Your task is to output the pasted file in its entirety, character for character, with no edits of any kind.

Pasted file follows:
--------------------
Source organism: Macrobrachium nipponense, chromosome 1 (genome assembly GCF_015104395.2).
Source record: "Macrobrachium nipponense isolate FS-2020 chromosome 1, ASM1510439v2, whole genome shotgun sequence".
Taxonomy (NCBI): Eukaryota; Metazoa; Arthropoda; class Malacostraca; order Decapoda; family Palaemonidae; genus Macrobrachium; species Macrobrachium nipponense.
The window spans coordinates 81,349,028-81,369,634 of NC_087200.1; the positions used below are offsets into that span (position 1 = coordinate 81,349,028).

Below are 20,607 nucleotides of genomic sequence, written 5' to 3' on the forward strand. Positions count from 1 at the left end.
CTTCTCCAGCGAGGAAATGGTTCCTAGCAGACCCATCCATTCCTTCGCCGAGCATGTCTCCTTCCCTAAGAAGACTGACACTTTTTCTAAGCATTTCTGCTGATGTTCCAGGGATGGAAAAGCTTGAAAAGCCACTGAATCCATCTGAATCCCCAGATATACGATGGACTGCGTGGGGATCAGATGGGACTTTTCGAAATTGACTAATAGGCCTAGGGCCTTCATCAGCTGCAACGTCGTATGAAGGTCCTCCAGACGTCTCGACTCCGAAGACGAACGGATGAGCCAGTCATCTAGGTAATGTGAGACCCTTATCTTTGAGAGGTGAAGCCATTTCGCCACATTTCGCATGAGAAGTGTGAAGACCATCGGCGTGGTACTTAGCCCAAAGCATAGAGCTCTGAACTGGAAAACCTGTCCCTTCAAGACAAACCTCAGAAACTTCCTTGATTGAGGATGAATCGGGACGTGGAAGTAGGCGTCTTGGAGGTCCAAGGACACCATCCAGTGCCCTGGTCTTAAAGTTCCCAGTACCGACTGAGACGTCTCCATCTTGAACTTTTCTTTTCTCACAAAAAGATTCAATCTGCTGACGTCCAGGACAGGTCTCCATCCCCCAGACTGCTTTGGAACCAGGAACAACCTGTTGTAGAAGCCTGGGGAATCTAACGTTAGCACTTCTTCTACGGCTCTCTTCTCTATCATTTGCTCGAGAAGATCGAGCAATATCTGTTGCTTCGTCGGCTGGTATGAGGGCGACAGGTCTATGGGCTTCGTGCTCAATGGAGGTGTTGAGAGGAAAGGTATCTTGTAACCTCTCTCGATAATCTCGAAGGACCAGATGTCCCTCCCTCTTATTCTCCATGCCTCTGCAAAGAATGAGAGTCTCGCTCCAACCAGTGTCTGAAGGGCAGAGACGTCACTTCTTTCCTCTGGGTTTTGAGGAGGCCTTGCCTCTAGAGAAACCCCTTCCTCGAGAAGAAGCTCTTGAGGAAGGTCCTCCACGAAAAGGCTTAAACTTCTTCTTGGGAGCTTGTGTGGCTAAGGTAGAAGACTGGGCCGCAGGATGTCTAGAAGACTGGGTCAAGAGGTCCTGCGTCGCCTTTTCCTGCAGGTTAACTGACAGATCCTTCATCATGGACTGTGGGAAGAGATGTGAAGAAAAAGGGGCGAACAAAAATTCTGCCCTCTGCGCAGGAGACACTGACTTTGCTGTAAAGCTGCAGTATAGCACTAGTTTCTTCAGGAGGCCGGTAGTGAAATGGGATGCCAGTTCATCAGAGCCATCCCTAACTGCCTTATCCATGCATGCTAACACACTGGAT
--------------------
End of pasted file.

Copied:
Source organism: Macrobrachium nipponense, chromosome 1 (genome assembly GCF_015104395.2).
Source record: "Macrobrachium nipponense isolate FS-2020 chromosome 1, ASM1510439v2, whole genome shotgun sequence".
Taxonomy (NCBI): Eukaryota; Metazoa; Arthropoda; class Malacostraca; order Decapoda; family Palaemonidae; genus Macrobrachium; species Macrobrachium nipponense.
The window spans coordinates 81,349,028-81,369,634 of NC_087200.1; the positions used below are offsets into that span (position 1 = coordinate 81,349,028).

Below are 20,607 nucleotides of genomic sequence, written 5' to 3' on the forward strand. Positions count from 1 at the left end.
CTTCTCCAGCGAGGAAATGGTTCCTAGCAGACCCATCCATTCCTTCGCCGAGCATGTCTCCTTCCCTAAGAAGACTGACACTTTTTCTAAGCATTTCTGCTGATGTTCCAGGGATGGAAAAGCTTGAAAAGCCACTGAATCCATCTGAATCCCCAGATATACGATGGACTGCGTGGGGATCAGATGGGACTTTTCGAAATTGACTAATAGGCCTAGGGCCTTCATCAGCTGCAACGTCGTATGAAGGTCCTCCAGACGTCTCGACTCCGAAGACGAACGGATGAGCCAGTCATCTAGGTAATGTGAGACCCTTATCTTTGAGAGGTGAAGCCATTTCGCCACATTTCGCATGAGAAGTGTGAAGACCATCGGCGTGGTACTTAGCCCAAAGCATAGAGCTCTGAACTGGAAAACCTGTCCCTTCAAGACAAACCTCAGAAACTTCCTTGATTGAGGATGAATCGGGACGTGGAAGTAGGCGTCTTGGAGGTCCAAGGACACCATCCAGTGCCCTGGTCTTAAAGTTCCCAGTACCGACTGAGACGTCTCCATCTTGAACTTTTCTTTTCTCACAAAAAGATTCAATCTGCTGACGTCCAGGACAGGTCTCCATCCCCCAGACTGCTTTGGAACCAGGAACAACCTGTTGTAGAAGCCTGGGGAATCTAACGTTAGCACTTCTTCTACGGCTCTCTTCTCTATCATTTGCTCGAGAAGATCGAGCAATATCTGTTGCTTCGTCGGCTGGTATGAGGGCGACAGGTCTATGGGCTTCGTGCTCAATGGAGGTGTTGAGAGGAAAGGTATCTTGTAACCTCTCTCGATAATCTCGAAGGACCAGATGTCCCTCCCTCTTATTCTCCATGCCTCTGCAAAGAATGAGAGTCTCGCTCCAACCAGTGTCTGAAGGGCAGAGACGTCACTTCTTTCCTCTGGGTTTTGAGGAGGCCTTGCCTCTAGAGAAACCCCTTCCTCGAGAAGAAGCTCTTGAGGAAGGTCCTCCACGAAAAGGCTTAAACTTCTTCTTGGGAGCTTGTGTGGCTAAGGTAGAAGACTGGGCCGCAGGATGTCTAGAAGACTGGGTCAAGAGGTCCTGCGTCGCCTTTTCCTGCAGGTTAACTGACAGATCCTTCATCATGGACTGTGGGAAGAGATGTGAAGAAAAAGGGGCGAACAAAAATTCTGCCCTCTGCGCAGGAGACACTGACTTTGCTGTAAAGCTGCAGTATAGCACTAGTTTCTTCAGGAGGCCGGTAGTGAAATGGGATGCCAGTTCATCAGAGCCATCCCTAACTGCCTTATCCATGCATGCTAACACACTGGAT